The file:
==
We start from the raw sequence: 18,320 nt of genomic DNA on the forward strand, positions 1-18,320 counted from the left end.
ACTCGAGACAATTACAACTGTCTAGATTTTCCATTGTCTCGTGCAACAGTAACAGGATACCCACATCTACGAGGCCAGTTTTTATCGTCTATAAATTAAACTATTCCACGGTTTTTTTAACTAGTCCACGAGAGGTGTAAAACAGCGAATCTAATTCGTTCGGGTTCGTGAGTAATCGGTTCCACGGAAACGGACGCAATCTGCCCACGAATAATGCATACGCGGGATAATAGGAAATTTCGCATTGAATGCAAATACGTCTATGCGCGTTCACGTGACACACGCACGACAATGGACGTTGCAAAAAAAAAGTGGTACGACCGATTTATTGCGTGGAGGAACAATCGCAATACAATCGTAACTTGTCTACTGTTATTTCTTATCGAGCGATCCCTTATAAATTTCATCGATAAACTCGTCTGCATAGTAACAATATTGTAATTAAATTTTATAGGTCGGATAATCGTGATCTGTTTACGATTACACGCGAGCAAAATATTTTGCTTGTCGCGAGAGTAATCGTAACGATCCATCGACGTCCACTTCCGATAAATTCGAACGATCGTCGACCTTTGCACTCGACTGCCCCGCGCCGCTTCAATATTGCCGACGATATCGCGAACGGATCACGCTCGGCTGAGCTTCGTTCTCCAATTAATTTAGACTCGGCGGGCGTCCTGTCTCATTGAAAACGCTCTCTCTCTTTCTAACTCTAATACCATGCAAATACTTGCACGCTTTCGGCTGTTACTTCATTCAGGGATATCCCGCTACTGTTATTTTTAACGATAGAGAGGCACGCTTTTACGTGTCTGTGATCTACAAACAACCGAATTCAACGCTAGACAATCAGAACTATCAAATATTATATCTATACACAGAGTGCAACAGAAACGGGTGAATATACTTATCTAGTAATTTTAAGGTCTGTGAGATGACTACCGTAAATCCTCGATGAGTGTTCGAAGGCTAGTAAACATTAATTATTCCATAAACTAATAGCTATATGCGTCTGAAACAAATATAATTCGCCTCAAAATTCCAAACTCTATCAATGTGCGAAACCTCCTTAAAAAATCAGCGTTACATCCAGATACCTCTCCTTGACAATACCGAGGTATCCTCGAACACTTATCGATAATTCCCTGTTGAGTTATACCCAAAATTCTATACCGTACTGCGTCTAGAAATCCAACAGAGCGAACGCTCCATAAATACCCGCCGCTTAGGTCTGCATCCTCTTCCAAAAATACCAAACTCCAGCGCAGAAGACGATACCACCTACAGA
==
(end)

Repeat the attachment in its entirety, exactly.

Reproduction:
We start from the raw sequence: 18,320 nt of genomic DNA on the forward strand, positions 1-18,320 counted from the left end.
ACTCGAGACAATTACAACTGTCTAGATTTTCCATTGTCTCGTGCAACAGTAACAGGATACCCACATCTACGAGGCCAGTTTTTATCGTCTATAAATTAAACTATTCCACGGTTTTTTTAACTAGTCCACGAGAGGTGTAAAACAGCGAATCTAATTCGTTCGGGTTCGTGAGTAATCGGTTCCACGGAAACGGACGCAATCTGCCCACGAATAATGCATACGCGGGATAATAGGAAATTTCGCATTGAATGCAAATACGTCTATGCGCGTTCACGTGACACACGCACGACAATGGACGTTGCAAAAAAAAAGTGGTACGACCGATTTATTGCGTGGAGGAACAATCGCAATACAATCGTAACTTGTCTACTGTTATTTCTTATCGAGCGATCCCTTATAAATTTCATCGATAAACTCGTCTGCATAGTAACAATATTGTAATTAAATTTTATAGGTCGGATAATCGTGATCTGTTTACGATTACACGCGAGCAAAATATTTTGCTTGTCGCGAGAGTAATCGTAACGATCCATCGACGTCCACTTCCGATAAATTCGAACGATCGTCGACCTTTGCACTCGACTGCCCCGCGCCGCTTCAATATTGCCGACGATATCGCGAACGGATCACGCTCGGCTGAGCTTCGTTCTCCAATTAATTTAGACTCGGCGGGCGTCCTGTCTCATTGAAAACGCTCTCTCTCTTTCTAACTCTAATACCATGCAAATACTTGCACGCTTTCGGCTGTTACTTCATTCAGGGATATCCCGCTACTGTTATTTTTAACGATAGAGAGGCACGCTTTTACGTGTCTGTGATCTACAAACAACCGAATTCAACGCTAGACAATCAGAACTATCAAATATTATATCTATACACAGAGTGCAACAGAAACGGGTGAATATACTTATCTAGTAATTTTAAGGTCTGTGAGATGACTACCGTAAATCCTCGATGAGTGTTCGAAGGCTAGTAAACATTAATTATTCCATAAACTAATAGCTATATGCGTCTGAAACAAATATAATTCGCCTCAAAATTCCAAACTCTATCAATGTGCGAAACCTCCTTAAAAAATCAGCGTTACATCCAGATACCTCTCCTTGACAATACCGAGGTATCCTCGAACACTTATCGATAATTCCCTGTTGAGTTATACCCAAAATTCTATACCGTACTGCGTCTAGAAATCCAACAGAGCGAACGCTCCATAAATACCCGCCGCTTAGGTCTGCATCCTCTTCCAAAAATACCAAACTCCAGCGCAGAAGACGATACCACCTACAGA